OVERALL SALES, STAFFING & MORE
In 2014, we noticed a wonderful trend: business was improving for garden centers. That year, 73 percent reported that business was better than the year before, compared to just 53 percent in 2013. Additionally, about a quarter of garden centers we surveyed in 2013 said that sales had declined for them. This year, though a smaller number of retailers reported increased sales (67 percent), 85 percent of respondents said business was steady or better than 2014, which is a welcome sign that the industry has recovered for many since the 2008 economic downturn.
I THINK THE STATE OF THE INDUSTRY is good. The suppliers of the plants are in good position with inventory to supply us, being the retailers and landscape contractors, with product as the economy continues to grow. I feel like we’re in a good position to meet the challenges that the new thriving economy is going to bring. I really do feel like the economy is starting to improve.” — KYLE VAN PUTTE, CEO AND PRESIDENT, VAN PUTTE GARDENS, ROCHESTER, NEW YORK
What internal factor do you think impacted your garden center’s 2015 selling season the most?
“We opened our doors in April of 2000, and business has been really good for us. We’ve always been growing every single year since we opened our doors. We’re a second homeowner/tourist destination, so we tend not to see as much [change] like say in the big cities. When the economy took a downturn, it didn’t affect us in particular. People who weren’t going to take the big extravagant trips were still coming to their second homes in Northern Wisconsin and still spending money to spruce up their houses and landscapes.” — CHRISTINE STENLI, co-owner, Northern Pines Greenery, Minocqua and Hazelhurst, Wisconsin
SALES WERE UP FOR US PRETTY MUCH across the board. We saw large trees all the way down to pottery increase. What really seems to be selling well for us is seeds. We seem to be selling more edible seeds and more vegetable and herb starts than in previous years. I know we have sold more annual combination baskets, hanging baskets and combination pots than in previous years.” — ANGIE HUGHES, OWNER, PINE LANE NURSERY, PARKER, COLORADO
THE DETAILS — WHICH CATEGORIES PERFORMED WELL?
For the second year in a row, respondents said sales of annuals have increased more than any other category in green goods, followed by trees and shrubs, perennials and edibles. That was not the case in 2013, when the ranking was annuals, edibles, trees/shrubs and perennials. That year, 18 percent of garden centers, more than in any other category, said tree and shrub sales fell. As the housing market continues to grow, customers may begin to establish roots with trees and perennials, and those numbers could grow. On the flip side, selling trees is still a challenge, as 14 percent noted that tree and shrub sales accounted for their biggest sales decline. Furniture, fountains and statuary, another category that can be slow-moving, topped the declining sales list. Overall, green goods saw much larger sales increases than categories like home décor and birding, signaling that though diversification is important, plants remain king.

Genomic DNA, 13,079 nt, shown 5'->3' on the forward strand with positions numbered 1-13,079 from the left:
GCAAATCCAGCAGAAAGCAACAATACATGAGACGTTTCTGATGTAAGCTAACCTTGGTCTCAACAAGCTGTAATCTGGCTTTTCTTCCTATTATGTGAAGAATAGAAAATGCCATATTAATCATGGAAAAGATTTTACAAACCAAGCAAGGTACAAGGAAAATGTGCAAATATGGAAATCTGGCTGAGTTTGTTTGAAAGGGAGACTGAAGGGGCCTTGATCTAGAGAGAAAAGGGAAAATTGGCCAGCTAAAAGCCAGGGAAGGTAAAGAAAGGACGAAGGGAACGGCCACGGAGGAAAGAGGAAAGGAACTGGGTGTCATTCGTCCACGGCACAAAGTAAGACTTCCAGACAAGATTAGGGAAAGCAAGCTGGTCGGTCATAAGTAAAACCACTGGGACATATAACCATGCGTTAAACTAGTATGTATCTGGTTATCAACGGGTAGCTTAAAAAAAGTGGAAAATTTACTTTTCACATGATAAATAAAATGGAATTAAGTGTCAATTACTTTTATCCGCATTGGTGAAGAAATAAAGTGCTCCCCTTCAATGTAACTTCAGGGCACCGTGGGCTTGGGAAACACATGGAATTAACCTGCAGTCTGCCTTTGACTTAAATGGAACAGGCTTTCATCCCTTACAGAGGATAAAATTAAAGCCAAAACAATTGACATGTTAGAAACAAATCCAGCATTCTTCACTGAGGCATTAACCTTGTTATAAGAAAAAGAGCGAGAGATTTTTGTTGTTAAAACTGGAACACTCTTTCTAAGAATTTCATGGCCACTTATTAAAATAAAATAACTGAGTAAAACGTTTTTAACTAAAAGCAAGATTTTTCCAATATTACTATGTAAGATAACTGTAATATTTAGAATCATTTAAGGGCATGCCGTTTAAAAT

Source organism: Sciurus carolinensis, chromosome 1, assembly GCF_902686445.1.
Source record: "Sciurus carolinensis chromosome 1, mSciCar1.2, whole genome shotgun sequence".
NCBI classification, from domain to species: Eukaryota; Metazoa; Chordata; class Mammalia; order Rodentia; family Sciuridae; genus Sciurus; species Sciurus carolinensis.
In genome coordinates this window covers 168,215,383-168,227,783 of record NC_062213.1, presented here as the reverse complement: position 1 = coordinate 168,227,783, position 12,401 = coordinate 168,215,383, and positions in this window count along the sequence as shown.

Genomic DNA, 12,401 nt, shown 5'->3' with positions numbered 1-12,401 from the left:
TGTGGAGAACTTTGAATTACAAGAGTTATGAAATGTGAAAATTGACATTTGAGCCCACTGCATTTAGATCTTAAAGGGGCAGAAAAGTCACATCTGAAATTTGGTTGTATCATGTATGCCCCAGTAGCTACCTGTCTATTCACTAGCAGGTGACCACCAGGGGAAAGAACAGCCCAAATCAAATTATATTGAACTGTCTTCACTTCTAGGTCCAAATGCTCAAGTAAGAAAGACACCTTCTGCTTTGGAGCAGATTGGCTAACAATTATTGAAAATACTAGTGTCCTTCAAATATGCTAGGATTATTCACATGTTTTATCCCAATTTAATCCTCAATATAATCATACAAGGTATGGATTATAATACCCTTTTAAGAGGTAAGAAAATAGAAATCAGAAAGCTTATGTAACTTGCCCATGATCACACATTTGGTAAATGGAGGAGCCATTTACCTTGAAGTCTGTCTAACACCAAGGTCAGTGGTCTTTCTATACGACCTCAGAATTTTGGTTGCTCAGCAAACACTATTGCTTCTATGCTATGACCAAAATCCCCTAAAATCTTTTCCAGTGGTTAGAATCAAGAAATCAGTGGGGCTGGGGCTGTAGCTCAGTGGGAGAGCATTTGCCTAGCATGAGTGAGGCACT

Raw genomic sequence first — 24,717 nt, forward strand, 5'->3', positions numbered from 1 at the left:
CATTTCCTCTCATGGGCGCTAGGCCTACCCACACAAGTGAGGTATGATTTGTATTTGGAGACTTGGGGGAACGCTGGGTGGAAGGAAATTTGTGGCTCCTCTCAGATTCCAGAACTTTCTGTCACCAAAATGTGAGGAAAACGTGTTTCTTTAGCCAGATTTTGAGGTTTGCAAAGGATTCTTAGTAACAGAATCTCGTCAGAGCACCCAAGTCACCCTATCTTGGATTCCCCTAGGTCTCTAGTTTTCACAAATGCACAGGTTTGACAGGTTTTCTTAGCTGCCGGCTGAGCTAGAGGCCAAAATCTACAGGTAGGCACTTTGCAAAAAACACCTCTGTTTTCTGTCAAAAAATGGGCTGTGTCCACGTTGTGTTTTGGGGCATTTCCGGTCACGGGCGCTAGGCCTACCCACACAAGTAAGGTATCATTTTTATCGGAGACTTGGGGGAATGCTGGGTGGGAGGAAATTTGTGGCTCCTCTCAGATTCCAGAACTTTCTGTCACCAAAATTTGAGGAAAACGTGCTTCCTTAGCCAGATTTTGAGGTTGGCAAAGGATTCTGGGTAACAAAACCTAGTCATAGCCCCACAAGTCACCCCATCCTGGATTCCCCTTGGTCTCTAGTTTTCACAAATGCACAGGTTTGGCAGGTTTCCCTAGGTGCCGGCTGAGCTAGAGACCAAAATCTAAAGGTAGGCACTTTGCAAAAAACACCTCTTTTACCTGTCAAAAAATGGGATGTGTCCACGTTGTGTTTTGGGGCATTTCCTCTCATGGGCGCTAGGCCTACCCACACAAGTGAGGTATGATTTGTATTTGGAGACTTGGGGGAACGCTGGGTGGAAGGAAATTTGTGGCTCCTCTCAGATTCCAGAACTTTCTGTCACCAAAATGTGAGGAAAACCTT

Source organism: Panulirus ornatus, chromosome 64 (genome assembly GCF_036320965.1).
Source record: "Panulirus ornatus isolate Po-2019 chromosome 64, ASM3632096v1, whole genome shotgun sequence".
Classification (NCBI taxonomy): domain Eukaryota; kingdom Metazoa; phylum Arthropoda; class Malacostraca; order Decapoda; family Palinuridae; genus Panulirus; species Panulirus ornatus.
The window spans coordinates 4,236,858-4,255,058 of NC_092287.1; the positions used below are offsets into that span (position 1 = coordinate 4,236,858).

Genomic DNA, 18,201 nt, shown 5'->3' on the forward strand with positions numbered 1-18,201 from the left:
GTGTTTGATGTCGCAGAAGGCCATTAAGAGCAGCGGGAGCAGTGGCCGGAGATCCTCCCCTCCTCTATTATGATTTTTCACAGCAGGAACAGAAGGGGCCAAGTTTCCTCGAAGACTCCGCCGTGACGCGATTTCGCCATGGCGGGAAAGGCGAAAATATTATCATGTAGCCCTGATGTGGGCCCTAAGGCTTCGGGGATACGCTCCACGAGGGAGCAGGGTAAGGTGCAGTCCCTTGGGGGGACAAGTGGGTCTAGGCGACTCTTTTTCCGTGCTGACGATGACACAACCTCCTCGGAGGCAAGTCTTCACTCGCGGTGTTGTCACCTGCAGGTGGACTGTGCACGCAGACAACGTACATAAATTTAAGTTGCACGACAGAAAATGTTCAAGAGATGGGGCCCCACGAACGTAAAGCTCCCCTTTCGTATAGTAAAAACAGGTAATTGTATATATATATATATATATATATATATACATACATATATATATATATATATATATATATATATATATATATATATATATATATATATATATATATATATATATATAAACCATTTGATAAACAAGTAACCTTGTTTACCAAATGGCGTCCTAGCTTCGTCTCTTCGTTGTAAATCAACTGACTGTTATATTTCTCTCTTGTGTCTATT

“OUR BUSINESS, THE HEART AND SOUL OF WHAT WE DO, is really meaningful across all generations. We believe here that space matters, that we are helping people with their gardens and with their homes, and these are areas that they hold dear, that are important and that can really have an impact on the quality and value of someone’s life. So we think we are meaningful, and we don’t think we are less meaningful to Millennials then we were to Boomers, but gardening is no longer the No. 1 hobby. We’re not only competing with people in terms of selling plants, but we are competing with things that are taking up people’s time and attention. The context is different, and we have to figure out how to serve these different audiences and meet them where they are. We cannot just wait and say, ‘Well, they are going to mature to a certain place to their life where they’re suddenly going to start gardening.’” — JULIE KOUHIA, CEO OF MOLBAK’S GARDEN + HOME, WOODINVILLE, WASHINGTON
» GREEN GOODS SALES